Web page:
There is a romance about all those who are abroad in the black hours.
Robert Louis Stevenson
As the sun sets on the sprawling metropolis of Tokyo it undergoes a transformation. The concrete and glass facades of city streets become faded under a kaleidoscope of neon lights. The Early Birds morph into Night Owls as night falls.
Cliched as it sounds, Tokyo is a completely different place in the dark.
The soundtrack to all of this is a mixture of Synthwave and Daft Punk’s Soundtrack to Tron Legacy.
We took the short walk around the corner from our hotel to the Tokyo Tochō (Tokyo Metropolitan Government Building) and its 200 metre tall observation deck from the North Tower. We got some pretty extensive views of night time Tokyo and all for the little price of FREE.
We also got a taste of things to come in Tokyo for the Olympics in 2020.
After that we headed to Omoide Yokocho for dinner. We used the Japanese name as the English moniker it has appropriated is ‘Piss Alley’* – and that would put you off your meal 🙂
The alleyway is a collection of yakitori grills and bars, at night time and in the rain it could pass as a scene out of Blade Runner, the steam from the hotpots mixing with the twilight air. Its quite nice though – decorated with sakura and lanterns – though seating room is at a premium as it popular among the sararīman (salarymen) , meaning that you have to jump into the first one that’s available.
* During the 1940s revellers would walk to the nearby train tracks to relive themselves as there was no bathroom facilities on the alleyway. They cant do that nowadays as Shinjuku is probably the busiest train station in the world now.
In Shinjuku there is a collection of tumbledown alleyways bursting at its seams with a motley collection of bars, drinking holes really. It is an enclave of old post-war Japan surrounded by redeveloped skyrises and buildings. The Golden Gai district opens at 8pm but we gave it a little bit longer so that some of the bars would fill up and present a more enticing proposition for the evening.
There are over 200 bars in the six alleyways. Each one with its own personality and look. Half the fun was checking out what each one had to offer, and trying to find one with a decent cover charge.
In the end we picked a small bar – basically 8 stools huddled round a small bar. Soon 25% of the bar was Scottish as Karen worked out one of the boys was from Aberdeen. A good session turned into a lively one as a larger than life Canadian guy, resplendent in an Ultimate Warrior t-shirt decided to mark his entrance to our group by buying a round of sake!
We skipped the Death Metal themed “Death Match In Hell” , (which had Rhapsody of Fire playing) and headed to Bar Champion with its cheap drinks, English bartenders and karaoke machine.
Nearby is the massive Toho Cinema. The main attraction here is the life-sized replica of Godzilla’s head and paw sticking out of the building. Appropriate as Godzilla is in fact the cultural ambassador for the Shinjuku ward since 2015.
“...my brain I.B.M.”
8 years ago, in a unassuming building down a side street in the Shinjuku District and under the shadow of the massive Toho Cinema a very Japanese take on the traditional Cabaret Show was created.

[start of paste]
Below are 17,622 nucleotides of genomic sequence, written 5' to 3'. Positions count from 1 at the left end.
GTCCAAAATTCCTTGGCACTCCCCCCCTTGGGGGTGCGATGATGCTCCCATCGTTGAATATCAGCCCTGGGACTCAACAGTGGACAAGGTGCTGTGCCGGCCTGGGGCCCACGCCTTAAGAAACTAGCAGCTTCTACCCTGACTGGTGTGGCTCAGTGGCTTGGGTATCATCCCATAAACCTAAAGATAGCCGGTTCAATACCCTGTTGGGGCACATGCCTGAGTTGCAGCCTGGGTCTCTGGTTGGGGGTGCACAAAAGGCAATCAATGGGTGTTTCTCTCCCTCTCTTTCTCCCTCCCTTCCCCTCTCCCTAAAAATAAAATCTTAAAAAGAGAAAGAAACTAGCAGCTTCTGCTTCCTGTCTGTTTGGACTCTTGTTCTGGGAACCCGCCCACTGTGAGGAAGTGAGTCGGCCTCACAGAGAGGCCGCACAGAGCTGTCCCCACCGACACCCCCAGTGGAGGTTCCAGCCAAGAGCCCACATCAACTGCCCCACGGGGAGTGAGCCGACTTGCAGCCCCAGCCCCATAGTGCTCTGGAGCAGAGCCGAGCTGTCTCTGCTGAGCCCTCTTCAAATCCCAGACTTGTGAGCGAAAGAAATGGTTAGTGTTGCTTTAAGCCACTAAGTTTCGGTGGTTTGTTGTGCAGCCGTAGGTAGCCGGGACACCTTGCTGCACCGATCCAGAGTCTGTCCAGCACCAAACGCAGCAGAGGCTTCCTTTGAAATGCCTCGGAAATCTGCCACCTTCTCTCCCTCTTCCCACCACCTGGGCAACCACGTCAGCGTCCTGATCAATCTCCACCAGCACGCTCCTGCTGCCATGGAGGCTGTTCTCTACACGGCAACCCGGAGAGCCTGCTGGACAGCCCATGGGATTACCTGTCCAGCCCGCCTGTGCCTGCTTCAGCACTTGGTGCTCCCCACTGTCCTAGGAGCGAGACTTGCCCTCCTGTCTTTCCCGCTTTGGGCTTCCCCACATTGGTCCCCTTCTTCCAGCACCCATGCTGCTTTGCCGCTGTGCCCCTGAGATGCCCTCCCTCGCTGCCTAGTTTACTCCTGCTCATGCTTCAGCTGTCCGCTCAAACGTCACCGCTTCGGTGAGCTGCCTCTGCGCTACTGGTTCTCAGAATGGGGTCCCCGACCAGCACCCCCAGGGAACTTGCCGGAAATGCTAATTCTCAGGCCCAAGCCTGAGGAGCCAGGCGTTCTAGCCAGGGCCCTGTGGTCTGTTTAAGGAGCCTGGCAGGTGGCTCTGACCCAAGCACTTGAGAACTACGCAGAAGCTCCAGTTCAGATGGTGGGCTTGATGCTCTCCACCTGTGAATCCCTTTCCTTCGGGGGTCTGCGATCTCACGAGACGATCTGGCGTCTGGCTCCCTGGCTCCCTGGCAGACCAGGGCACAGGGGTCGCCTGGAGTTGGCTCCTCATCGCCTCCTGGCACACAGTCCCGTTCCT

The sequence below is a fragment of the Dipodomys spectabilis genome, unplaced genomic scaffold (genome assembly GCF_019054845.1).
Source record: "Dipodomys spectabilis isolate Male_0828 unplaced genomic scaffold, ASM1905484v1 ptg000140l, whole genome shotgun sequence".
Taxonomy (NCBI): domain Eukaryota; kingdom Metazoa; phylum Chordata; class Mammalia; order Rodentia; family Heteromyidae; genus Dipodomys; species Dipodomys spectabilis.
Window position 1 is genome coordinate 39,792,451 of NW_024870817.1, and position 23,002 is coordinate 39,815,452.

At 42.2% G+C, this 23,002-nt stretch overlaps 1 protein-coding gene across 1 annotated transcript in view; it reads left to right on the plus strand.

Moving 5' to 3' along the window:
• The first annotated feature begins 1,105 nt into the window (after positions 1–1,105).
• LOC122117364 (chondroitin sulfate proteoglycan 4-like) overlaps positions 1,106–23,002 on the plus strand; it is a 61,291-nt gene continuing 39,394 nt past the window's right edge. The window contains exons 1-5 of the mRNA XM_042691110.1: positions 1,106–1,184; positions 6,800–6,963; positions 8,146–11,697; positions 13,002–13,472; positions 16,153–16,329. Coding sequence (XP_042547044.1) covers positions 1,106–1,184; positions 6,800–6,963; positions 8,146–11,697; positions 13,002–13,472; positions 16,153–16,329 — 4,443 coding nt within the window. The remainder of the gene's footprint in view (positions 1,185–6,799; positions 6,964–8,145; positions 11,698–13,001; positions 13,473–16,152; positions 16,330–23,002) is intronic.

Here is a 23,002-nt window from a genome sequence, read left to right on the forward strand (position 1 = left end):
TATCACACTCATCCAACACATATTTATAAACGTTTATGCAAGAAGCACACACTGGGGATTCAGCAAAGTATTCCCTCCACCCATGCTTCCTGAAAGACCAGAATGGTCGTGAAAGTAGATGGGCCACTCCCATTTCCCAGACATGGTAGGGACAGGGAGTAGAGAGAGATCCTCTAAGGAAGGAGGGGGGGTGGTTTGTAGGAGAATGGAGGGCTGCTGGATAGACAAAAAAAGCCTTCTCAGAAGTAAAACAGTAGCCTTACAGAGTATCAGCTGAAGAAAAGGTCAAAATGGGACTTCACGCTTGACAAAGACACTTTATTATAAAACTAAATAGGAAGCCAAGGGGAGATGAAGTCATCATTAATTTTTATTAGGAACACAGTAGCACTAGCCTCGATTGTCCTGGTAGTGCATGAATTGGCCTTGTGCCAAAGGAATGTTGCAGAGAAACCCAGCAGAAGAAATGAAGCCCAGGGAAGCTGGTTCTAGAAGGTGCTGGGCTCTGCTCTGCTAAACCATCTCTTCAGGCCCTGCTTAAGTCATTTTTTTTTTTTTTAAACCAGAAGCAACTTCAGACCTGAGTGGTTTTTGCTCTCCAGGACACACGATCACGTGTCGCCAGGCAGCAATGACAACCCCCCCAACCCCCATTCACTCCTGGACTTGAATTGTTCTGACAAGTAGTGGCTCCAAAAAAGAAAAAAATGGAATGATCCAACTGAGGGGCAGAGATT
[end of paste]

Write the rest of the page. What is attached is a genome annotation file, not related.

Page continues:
It is called a restaurant but apart from an optional Bento Box, it is simply a crazy show.
Robots, J pop music, warrior princesses, dinosaur mounts, did I mention Robots, are all vying for your attention in a crazy technicolour extravaganza. We are of course talking about the famous Robot Restaurant.
We really enjoyed as much as we did not understand what was going on – which was a lot! This was one of those crazy Tokyo experiences.
Hell, even the bar we were kept waiting in before the show looked like something from Gwen Stefani’s house. The walls, all of them lined with lightbulbs.
It also all felt a little familiar, a real sense of deja vu. Of course this is where English rock band Muse shot the video for Panic Station back in 2013.
How did the two tourists cross the road?
About two stops on the metro, south of where were staying is probably one of the most famous road crossings in the world. If the train tracks and roads and highways of the city are the veins and arteries then Shibuya Crossing is its beating heart.
Every time the Green Man appears nearly 3,000 people cross from all directions.
But it’s more than just a place to cross the road. It is jam packed with shops, cafes, big TVs and more LEDs than on the Starship Enterprise.
At night its alive with a crazy buzz. During the day (more on that in a later post) it is a different place.
While waiting to cross the road we found the Hachiko Statue – the dog whose grave we visited on our bike tour of Tokyo. This statue is actually the 2nd to be situated here. Erected in 1948, the original from 1934 had been recycled during World War II.
Speaking of Tokyo nightlife is not complete with trying to find “that bar” from the movie Lost in Translation (2003). You know, the one where Bill Murray and Scarlett Johannssons characters spark up a friendship over insomnia and cocktails.
The good news is that it is a real hotel bar and not a set. It is the New York Bar, situated on Level 52 of the Park Hyatt Hotel in Shinjuku.
So we went for a night cap one night and took the opportunity for even more photos.
We split the excitement over two nights but the above could all be done in a single night if time in Tokyo is short. This is what it would look like….